Treble stops around 8-9kHz. If you take your favorite song and dial out everything above 12kHz using an equalizer, you probably won't hear any difference at all. Like I say, it's important to know what sound corresponds to what number.
The timbre of an instrument depends on harmonics. Just about all of the audible harmonics in instruments fall below 12khz. A roll off over 12kHz is likely only going to affect synthesizers and cymbals, and even then, probably not in any audible way.
As for amps vs headphones... Just about everything between amps and transducers are different. Solid state amps are pretty much all audibly transparent... ruler flat response, no audible distortion, plenty of dynamics. But transducers are an entirely different kettle of fish. Response deviations of +/-20dB are common. Distortion as high as 4 or 5%. Frequency extension that cuts off 2 octaves at each end... Specs like this aren't really surprising.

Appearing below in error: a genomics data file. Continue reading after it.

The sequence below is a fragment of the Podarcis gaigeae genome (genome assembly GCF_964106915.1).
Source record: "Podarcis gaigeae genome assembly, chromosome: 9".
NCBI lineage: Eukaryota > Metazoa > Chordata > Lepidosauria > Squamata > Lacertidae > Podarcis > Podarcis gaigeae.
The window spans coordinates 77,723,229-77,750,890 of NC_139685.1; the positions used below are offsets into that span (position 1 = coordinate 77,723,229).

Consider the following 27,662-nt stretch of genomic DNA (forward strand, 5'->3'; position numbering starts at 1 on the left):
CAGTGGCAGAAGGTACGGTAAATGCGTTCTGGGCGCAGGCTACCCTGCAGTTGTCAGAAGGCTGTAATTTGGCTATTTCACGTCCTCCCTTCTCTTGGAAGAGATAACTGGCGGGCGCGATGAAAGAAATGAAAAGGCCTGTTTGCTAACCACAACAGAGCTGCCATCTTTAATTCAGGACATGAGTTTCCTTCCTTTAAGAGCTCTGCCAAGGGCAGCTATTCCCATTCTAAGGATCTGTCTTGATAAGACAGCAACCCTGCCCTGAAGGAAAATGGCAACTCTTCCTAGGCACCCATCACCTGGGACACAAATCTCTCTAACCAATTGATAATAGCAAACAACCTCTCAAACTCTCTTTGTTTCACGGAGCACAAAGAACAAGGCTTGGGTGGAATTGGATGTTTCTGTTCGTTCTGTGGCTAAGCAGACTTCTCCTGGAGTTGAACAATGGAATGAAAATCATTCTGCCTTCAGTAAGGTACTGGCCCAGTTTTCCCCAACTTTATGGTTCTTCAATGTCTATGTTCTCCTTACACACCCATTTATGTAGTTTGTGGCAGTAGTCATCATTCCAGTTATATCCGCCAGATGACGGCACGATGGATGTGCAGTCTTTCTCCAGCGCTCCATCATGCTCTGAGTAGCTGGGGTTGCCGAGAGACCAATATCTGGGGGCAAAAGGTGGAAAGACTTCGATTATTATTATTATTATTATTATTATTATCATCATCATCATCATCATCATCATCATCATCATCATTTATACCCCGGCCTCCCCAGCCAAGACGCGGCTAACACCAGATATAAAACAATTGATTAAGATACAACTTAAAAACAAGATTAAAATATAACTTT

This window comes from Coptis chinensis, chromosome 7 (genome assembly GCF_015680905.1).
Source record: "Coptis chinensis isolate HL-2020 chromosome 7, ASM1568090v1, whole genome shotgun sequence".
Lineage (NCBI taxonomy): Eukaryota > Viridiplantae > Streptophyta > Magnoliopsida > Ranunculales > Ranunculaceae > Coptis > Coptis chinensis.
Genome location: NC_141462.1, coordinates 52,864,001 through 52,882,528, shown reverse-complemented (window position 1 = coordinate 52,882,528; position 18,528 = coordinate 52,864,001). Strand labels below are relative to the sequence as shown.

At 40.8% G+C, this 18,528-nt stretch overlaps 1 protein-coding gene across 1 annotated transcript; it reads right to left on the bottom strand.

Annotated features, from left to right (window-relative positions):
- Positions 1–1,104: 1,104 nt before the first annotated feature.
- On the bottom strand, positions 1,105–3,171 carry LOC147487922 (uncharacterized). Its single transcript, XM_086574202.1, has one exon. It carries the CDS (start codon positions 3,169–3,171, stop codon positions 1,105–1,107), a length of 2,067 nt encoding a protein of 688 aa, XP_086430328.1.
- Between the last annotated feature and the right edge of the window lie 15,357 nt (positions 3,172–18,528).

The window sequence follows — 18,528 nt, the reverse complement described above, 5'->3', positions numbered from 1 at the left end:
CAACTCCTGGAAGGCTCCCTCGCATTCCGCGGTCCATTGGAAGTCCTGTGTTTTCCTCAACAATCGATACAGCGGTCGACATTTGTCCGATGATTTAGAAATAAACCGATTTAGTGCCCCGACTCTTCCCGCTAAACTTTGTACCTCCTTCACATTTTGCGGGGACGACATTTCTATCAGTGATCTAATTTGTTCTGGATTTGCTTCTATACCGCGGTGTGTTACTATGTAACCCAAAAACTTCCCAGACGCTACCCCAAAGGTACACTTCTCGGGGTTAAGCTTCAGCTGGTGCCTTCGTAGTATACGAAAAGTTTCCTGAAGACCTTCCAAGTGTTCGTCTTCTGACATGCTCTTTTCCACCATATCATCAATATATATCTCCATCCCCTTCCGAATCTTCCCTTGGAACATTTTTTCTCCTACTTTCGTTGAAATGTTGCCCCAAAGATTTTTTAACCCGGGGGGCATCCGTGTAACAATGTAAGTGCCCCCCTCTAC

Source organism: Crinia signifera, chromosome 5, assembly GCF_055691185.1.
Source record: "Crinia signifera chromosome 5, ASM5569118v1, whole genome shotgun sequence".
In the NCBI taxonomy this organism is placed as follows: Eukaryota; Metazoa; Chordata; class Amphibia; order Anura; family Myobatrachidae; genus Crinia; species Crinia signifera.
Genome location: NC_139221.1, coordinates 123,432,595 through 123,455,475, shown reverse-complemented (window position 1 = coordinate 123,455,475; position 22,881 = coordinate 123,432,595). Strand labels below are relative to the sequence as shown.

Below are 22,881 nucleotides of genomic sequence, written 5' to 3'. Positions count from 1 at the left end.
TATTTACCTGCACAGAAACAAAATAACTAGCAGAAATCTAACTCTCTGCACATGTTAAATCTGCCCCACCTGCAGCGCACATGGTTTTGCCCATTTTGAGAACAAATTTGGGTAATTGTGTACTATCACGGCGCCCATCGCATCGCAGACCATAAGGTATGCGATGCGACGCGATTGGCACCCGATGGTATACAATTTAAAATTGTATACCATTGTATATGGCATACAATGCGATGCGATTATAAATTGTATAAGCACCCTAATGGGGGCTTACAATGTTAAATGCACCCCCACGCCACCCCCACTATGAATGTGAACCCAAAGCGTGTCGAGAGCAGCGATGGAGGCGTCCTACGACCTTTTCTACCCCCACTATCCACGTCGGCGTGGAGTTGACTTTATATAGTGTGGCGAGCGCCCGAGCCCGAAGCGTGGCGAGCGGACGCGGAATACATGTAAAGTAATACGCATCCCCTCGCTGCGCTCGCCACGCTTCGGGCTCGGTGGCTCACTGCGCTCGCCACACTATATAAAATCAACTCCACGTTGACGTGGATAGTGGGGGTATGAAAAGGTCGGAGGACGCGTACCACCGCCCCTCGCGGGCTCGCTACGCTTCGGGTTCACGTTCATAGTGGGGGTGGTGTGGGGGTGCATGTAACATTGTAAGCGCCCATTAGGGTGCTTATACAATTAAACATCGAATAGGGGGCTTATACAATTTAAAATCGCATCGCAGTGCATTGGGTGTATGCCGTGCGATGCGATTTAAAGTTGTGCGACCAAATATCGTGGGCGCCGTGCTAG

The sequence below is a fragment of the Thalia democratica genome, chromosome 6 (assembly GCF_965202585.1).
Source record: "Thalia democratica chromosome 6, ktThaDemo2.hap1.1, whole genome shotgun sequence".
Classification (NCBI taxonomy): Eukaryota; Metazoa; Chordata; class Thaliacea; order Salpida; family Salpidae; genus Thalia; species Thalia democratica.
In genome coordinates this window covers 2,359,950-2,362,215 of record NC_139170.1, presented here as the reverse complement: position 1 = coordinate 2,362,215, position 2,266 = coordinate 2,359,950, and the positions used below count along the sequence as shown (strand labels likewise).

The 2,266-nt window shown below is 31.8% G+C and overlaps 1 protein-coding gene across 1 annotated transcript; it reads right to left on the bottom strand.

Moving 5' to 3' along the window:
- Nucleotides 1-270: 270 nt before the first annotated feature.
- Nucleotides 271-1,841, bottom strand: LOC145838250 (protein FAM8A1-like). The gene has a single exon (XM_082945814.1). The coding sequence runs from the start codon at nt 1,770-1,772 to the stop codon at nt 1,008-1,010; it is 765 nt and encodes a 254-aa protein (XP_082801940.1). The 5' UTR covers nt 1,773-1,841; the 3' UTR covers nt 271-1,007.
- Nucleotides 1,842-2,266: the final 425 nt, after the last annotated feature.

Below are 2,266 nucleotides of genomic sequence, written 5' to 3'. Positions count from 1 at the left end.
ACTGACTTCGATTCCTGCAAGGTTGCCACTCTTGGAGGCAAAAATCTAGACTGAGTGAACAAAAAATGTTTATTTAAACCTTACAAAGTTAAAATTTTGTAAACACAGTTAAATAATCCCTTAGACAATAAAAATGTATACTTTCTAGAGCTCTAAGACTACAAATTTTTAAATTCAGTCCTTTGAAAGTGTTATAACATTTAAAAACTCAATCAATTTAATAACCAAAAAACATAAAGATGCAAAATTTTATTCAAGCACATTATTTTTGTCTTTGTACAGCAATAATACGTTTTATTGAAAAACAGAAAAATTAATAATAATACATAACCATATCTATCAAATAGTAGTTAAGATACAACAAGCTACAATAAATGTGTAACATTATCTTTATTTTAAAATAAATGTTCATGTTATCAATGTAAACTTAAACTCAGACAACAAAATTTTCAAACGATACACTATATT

The reason that we put up with specs in headphones and speakers that we don't have to with amps or players is because we don't have any choice. It just isn't as easy to design something that produces mechanical sound to the same specifications as electronics or digital audio.
The specs on the Oppo PM-1 are fantasic in all the places where most normal headphones fall down. The fact that they don't reproduce frequencies totally accurately that aren't even present in music doesn't matter nearly as much as what they do well.
The main frequencies stop at 12k. Secondary harmonics do not. It's shown in that chart you posted to. See how some of them fade as high as 16 kHz? They have response up there and reproducing that response is important for timbre.